When the vanished Roman city of Pompeii was uncovered and excavated, hundreds of years after being sealed in an airtight vacuum beneath 80 feet of volcanic ash, what were the most compelling discoveries to be found there? What told us the most about the people who lived there?
It was all that preserved graffiti – on walls, over doors, in private quarters, inside and outside. Taken together, it provided an unparalleled view into the quotidian life of the average Roman.
I write a lot about historical sites in this column, and as far as historical sites are concerned, bathroom graffiti is about as historical as you can get. This is why I am devoting this week’s stroll to annotating the graffiti in one of the most important venues for the form in the Twin Cities: the two public restrooms at Hard Times Café on the West Bank.
Here’s a full range of ideas, grievances, jokes, opinions and gossip, all very specifically rooted in their time and place. Whether in Pompeii or on the West Bank, it’s time-sensitive; it all vanishes completely and totally within months or even weeks. It’s not moderated and it’s mostly anonymous, so people write what they’re thinking without much self-editing. If you want to have a good, long listen to the sometimes funny, often unpleasant, occasionally heartening internal dialogue of the collective consciousness, take a trip to a bathroom stall and look around.
“Usually the scrawls and doodles in the bathrooms don’t reveal anything profound or life-altering. They are simply messages and images written and drawn anonymously in the safety of the bathroom stall,” writes artist Amir H. Fallah on this topic. “They capture moments in time where individuals left their marks for the rest of us to see, binding us all together by the simple fact that we all have to go to the bathroom.”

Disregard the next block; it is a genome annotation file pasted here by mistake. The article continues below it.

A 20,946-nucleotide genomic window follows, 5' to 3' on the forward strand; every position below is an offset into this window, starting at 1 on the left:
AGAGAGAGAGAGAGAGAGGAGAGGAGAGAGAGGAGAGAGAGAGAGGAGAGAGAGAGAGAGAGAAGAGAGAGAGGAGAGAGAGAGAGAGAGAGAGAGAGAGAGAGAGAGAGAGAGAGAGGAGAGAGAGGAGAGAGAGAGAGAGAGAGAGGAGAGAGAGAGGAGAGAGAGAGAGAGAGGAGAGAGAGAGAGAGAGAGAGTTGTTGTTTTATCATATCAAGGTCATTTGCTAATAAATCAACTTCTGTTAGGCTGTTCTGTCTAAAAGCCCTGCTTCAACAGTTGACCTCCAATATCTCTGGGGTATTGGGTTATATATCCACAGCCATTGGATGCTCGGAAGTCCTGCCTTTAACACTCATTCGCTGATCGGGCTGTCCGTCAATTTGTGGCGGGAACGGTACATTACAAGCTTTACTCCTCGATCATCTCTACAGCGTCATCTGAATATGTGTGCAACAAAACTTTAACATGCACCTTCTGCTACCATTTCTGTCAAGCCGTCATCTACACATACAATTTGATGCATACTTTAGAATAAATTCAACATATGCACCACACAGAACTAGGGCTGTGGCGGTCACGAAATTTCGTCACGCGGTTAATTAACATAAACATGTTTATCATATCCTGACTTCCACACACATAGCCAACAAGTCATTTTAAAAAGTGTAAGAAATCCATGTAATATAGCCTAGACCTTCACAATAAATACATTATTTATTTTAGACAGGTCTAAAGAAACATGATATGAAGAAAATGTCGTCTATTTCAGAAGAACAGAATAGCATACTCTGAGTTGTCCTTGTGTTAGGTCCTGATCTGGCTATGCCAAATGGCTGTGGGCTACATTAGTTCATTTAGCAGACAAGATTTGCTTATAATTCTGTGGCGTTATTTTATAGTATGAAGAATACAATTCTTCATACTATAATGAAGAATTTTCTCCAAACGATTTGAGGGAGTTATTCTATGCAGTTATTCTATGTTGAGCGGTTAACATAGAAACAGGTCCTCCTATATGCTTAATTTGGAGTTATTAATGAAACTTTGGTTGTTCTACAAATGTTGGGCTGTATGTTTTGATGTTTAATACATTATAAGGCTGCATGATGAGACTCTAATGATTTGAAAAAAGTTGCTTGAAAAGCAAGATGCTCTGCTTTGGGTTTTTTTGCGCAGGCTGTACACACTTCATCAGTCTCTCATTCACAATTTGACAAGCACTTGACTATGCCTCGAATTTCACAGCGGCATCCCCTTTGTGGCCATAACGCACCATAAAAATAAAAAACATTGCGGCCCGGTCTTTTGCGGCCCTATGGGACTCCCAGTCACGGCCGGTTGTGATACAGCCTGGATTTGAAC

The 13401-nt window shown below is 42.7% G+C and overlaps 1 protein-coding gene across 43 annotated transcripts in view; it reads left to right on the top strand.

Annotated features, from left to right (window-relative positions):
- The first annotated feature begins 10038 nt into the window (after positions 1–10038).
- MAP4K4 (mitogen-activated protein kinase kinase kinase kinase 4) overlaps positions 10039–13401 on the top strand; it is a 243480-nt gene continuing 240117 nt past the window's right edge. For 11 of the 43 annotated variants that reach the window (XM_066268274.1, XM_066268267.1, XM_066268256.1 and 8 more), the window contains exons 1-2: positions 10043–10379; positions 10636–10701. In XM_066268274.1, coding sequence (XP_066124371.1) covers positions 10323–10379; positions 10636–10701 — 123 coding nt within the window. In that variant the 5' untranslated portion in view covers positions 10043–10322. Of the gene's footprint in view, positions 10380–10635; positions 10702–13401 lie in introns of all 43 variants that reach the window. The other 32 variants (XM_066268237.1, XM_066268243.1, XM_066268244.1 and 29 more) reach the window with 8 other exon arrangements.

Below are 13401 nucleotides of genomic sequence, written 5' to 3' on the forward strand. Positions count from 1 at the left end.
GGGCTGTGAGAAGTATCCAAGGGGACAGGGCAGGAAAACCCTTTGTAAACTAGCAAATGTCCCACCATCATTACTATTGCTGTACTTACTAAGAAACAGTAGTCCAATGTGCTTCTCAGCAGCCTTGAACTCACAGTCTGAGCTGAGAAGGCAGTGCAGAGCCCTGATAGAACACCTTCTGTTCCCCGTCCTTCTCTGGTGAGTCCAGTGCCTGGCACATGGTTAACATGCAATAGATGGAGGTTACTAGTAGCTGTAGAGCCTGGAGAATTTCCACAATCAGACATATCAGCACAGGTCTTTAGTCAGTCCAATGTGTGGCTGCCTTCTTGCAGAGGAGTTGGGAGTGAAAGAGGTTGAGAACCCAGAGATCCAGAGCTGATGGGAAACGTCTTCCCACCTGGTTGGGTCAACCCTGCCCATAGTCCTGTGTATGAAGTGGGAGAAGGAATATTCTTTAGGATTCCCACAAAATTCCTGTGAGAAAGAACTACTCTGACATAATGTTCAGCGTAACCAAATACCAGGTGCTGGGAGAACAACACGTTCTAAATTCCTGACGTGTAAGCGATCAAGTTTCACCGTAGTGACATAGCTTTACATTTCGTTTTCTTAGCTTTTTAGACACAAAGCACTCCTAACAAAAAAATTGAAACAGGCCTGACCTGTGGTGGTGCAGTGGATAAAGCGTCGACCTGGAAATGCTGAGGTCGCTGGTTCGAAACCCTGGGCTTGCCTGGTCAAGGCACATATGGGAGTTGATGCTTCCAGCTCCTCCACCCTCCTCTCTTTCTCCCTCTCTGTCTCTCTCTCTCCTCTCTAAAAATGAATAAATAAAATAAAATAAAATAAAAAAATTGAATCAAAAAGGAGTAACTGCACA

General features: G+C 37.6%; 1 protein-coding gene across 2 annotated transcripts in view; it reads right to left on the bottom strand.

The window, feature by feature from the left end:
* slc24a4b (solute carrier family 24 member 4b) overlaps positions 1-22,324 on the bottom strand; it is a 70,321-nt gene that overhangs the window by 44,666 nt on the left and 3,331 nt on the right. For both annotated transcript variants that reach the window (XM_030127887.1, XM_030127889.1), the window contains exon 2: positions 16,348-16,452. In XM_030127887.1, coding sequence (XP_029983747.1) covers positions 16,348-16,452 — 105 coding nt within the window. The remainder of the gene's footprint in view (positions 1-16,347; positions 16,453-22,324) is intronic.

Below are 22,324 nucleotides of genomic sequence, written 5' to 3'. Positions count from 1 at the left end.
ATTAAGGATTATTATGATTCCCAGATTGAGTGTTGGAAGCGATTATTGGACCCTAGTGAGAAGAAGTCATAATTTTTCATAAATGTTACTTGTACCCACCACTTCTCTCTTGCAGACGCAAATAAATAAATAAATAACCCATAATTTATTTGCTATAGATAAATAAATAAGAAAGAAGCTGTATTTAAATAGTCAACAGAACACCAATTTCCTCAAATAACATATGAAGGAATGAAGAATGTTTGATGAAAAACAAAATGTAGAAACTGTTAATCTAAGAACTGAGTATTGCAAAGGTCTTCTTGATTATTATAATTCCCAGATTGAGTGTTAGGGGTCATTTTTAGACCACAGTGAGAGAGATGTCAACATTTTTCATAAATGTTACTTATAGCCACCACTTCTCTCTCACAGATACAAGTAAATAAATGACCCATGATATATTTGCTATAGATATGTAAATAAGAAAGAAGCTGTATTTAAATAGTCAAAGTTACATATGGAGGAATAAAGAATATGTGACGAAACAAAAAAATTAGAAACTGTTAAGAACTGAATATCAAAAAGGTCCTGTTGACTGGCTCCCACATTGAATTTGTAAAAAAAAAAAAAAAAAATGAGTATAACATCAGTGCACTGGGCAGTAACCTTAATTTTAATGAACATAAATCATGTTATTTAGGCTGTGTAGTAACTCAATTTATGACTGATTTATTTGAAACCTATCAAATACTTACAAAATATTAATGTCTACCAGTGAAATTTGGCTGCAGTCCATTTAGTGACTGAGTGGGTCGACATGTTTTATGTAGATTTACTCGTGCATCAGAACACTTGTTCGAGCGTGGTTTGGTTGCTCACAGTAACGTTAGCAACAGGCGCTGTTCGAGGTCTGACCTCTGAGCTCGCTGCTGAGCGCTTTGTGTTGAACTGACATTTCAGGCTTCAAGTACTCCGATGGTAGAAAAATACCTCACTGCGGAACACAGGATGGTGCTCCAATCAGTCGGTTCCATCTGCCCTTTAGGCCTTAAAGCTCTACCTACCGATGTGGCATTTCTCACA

There have been a few scholarly and photographic books on the subject, including one I remember poring over at my college’s library that dated from the 1960s, and that I wish I could remember the name of. (Most of the graffiti was, unsurprisingly, Nixon and/or Vietnam-related.) Today, you’ll occasionally see the odd photo of a particularly witty or accomplished graffito cross your social media feed, but for the most part it’s a phenomenon that is unstudied and invisible.
“The people with whom we should most eagerly desire to come into contact, the cultivated men and women of the ancient city, were not accustomed to scratch their names upon stucco or to confide their reflections and experiences to the surface of a wall,” sniffed one Victorian scholar. That says more about the scholar than the graffiti. All sorts of people write on walls, cultivated or not. That’s the thing about bathroom graffiti: The stakes are low, because no one sees you do it.
Bathroom graffiti varies quite a bit from venue to venue. In most rock clubs, for example, it tends to be heavier on musical self-promotion – a lot more vinyl stickers for rock groups and hip-hop collectives and record labels, and a lot less sociopolitical content. The Seventh Street Entry and the Clown Lounge at the Turf Club were, for many years, the gold standard for this particular sort of thing, and the Triple Rock and The Nomad on the West Bank still have formidable collections in this vein. In bars without a specific focus on live music, especially those frequented by college kids, it tends toward the more scatological and/or lovelorn. In any of these, of course, there are a large number of tags made with permanent markers or paint markers, each in the individual tagger’s handstyle.
Hard Times in particular is a good place to see this sort of thing, because it’s open late and attracts a diverse cross-section of West Bank habitués, many of whom are politically or radically minded. Another advantage to the Hard Times restrooms is that they’re unisex, which means the graffiti is also unisex. Most of the time, you only get one or the other, but here you find men and women are in conversation with one another.
The pink bathroom